Senators Rick Scott and Marco Rubio urge Donald Trump to certify Colombia in the fight against illegal drugs.
Colombia, somewhat notoriously, is known for the drug trade that comes out of the country. It’s estimated 70% of the cocaine supply, globally, is grown in Colombia and traded through the Western hemisphere to its final destination.
Over decades past, U.S. presidents and their administrations have worked closely with the Colombian government to come down on drug traffickers. The U.S. does this via the President of the United States formally certifying to Congress the country’s commitment to combating illegal drug-trade side-by-side with the U.S.
The certification comes with a number of benefits, including an appropriation of funds. A report by the Congressional Research Service suggests the legislature has appropriated “more than $10 billion of bilateral foreign assistance to support a Colombian-written strategy known as Plan Colombia and its successor programs” between 2000 – 2016.
Bloomberg reports that’s more than any country outside of the Middle East and Asia.
In 2016, Colombia’s Congress ratified a peace agreement with the left-wing insurgent political group called Revolutionary Armed Forces of Colombia (FARC).
The FARC agreement changed some of the ways Colombia approaches drug control, including that they would stop aerial spraying of chemicals that kill coca crops. In doing so, it changed the terms of its certification agreement with the United States, which had mandated the controversial practice of aerial spraying.
In September 2017, Trump surprised everyone when he announced that he reserves the right to decertify Colombia.
Colombia’s national government responded to Trump’s comments by saying:
“For more than 30 years Colombia has demonstrated its commitment – paying a very high cost in human lives – with overcoming the drug problem.
“This commitment stems from the profound conviction that the consumption, production and trafficking of drugs constitute a serious threat to the well-being and security of citizens. Colombia is undoubtedly the country that has fought the most drugs and with more successes on this front. No one has to threaten us to meet this challenge.”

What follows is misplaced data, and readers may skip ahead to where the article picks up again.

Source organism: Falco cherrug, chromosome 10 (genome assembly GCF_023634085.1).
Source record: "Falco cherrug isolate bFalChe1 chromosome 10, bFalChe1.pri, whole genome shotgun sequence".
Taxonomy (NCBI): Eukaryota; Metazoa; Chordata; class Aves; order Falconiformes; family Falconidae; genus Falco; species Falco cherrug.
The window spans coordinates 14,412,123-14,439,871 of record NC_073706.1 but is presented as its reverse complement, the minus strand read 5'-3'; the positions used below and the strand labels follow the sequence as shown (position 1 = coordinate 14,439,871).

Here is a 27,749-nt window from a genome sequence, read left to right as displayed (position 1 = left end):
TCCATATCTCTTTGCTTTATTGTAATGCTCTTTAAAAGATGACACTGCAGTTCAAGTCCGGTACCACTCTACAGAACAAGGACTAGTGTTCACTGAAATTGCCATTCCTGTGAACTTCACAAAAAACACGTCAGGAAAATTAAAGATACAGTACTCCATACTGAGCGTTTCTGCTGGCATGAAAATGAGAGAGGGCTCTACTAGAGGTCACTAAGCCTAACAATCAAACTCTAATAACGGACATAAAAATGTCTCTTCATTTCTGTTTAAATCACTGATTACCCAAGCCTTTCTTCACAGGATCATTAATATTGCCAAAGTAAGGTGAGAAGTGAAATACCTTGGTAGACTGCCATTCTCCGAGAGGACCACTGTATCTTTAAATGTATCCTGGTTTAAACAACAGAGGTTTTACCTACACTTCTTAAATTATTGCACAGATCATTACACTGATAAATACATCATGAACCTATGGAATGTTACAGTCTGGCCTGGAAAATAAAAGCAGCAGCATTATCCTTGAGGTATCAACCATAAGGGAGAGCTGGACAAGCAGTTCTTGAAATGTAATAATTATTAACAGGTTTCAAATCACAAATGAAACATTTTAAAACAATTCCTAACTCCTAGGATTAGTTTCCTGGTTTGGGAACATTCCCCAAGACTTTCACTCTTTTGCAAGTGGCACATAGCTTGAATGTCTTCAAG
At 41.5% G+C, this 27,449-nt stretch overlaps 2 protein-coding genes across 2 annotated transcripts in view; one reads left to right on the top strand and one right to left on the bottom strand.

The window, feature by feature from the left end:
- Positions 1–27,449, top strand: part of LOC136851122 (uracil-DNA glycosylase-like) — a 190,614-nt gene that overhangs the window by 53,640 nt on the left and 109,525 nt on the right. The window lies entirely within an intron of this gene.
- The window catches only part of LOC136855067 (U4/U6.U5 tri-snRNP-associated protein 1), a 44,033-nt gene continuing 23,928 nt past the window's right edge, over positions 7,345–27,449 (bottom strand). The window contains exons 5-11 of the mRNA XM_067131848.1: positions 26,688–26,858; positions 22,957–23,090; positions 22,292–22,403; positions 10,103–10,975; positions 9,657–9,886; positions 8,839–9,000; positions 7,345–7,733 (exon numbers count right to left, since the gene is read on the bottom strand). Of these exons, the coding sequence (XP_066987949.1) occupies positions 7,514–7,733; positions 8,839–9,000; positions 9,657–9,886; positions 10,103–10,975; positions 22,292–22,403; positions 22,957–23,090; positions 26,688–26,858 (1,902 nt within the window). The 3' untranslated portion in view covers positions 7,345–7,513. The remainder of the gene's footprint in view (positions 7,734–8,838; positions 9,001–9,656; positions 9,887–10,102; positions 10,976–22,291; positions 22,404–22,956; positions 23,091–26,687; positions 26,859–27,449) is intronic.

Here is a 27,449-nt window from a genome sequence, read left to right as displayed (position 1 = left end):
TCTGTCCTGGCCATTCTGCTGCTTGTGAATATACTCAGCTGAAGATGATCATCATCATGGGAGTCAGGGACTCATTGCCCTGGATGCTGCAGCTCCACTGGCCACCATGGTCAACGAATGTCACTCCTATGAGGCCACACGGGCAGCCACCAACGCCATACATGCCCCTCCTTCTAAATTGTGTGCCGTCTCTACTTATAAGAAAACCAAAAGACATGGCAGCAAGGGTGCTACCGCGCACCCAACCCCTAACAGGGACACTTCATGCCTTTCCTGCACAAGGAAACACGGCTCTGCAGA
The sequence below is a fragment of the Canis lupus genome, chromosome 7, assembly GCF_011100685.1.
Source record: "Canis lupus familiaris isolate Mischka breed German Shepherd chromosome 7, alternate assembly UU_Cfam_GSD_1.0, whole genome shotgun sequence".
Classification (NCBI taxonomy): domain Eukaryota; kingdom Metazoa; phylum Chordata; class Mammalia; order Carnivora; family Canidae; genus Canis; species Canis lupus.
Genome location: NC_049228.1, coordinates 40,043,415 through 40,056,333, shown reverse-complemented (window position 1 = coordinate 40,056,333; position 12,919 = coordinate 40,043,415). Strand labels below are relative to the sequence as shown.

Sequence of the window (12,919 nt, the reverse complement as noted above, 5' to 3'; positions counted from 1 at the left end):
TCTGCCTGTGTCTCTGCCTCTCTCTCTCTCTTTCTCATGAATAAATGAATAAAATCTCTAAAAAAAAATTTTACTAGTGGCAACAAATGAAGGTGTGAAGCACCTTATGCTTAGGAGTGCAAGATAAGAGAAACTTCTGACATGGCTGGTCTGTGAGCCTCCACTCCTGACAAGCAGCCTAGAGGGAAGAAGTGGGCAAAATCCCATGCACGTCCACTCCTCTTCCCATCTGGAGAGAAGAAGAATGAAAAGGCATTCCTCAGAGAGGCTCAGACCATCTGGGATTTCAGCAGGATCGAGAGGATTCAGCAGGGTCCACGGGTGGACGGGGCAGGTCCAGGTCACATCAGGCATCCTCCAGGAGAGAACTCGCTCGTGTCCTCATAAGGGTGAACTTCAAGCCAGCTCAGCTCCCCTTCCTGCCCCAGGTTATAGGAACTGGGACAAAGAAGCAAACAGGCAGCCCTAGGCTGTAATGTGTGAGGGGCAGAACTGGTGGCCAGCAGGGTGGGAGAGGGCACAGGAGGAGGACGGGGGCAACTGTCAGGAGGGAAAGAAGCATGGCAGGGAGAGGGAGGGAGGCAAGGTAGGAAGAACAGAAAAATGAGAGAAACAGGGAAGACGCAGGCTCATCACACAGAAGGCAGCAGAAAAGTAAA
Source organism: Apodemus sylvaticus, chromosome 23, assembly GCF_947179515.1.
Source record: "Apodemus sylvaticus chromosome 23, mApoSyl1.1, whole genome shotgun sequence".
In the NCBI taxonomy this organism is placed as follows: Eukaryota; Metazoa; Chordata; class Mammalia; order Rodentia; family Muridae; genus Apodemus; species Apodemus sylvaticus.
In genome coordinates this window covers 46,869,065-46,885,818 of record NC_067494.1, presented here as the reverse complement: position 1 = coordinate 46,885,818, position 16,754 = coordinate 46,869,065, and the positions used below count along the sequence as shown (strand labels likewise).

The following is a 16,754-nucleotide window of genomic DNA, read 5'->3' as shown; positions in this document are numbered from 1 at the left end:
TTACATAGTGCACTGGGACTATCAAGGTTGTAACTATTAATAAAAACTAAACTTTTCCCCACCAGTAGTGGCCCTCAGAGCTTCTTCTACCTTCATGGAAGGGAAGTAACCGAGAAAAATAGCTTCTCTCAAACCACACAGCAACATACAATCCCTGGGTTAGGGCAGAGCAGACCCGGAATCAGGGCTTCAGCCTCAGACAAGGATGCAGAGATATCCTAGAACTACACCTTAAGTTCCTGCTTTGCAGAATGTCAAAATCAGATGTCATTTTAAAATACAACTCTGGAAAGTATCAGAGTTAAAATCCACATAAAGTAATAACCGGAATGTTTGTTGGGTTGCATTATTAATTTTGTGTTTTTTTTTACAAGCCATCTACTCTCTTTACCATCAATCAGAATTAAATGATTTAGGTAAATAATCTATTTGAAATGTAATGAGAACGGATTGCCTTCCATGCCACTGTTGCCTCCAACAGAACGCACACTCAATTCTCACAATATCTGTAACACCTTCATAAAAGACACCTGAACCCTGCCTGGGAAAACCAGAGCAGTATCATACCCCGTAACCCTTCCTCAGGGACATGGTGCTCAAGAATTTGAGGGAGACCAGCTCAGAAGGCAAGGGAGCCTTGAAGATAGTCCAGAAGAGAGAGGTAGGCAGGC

In July, Colombia’s court upheld the aerial spraying of glyphosate on coca, which has strong implications for the country’s relationship with the U.S. Today, in a letter to Trump, Senators Rubio and Scott pleaded:
“We urge you to certify to Congress that Colombia is fully committed to working with the U.S. government on efforts to combat the illegal drug trade.
“As you know, Colombia is the most proactive nation countering narco-trafficking in the Western Hemisphere, only second to the U.S. in this regard. It is one of our nation’s strongest and most capable partners in Latin America and the Caribbean.
“Our free trade agreement with Colombia greatly benefits our economy, as well as our home State of Florida. For decades, Colombia has been fighting a Marxist communist insurgency, narcoterrorists, and cartels that have sought to replace the democratically elected government with a narcostate.
“Successive U.S. administrations have worked closely with Colombia’s elected leaders and security forces to build the capacity of Colombian security forces, stem the flow of illicit trafficking, and interdict narcotics bound for the U.S.
“We have witnessed firsthand the results of this partnership … It is our hope that Colombia will continue to build on this progress as a result of their Constitutional Court authorizing the Colombian government to restart aerial spraying of glyphosate on coca.”
Some political analysts believe it’s a pipe dream to think that Colombia can meet the new demands of the court ruling that establishes certain requirements for the aerial spraying of glyphosate, like continuous environmental monitoring.
Will the gesture be enough to re-establish a clear certification from Trump of Colombia’s commitment to fighting drug trafficking? The Florida Senators are holding out hope for a continued arrangement between the two countries who have established strong ties due combating the illegal drug trade, together.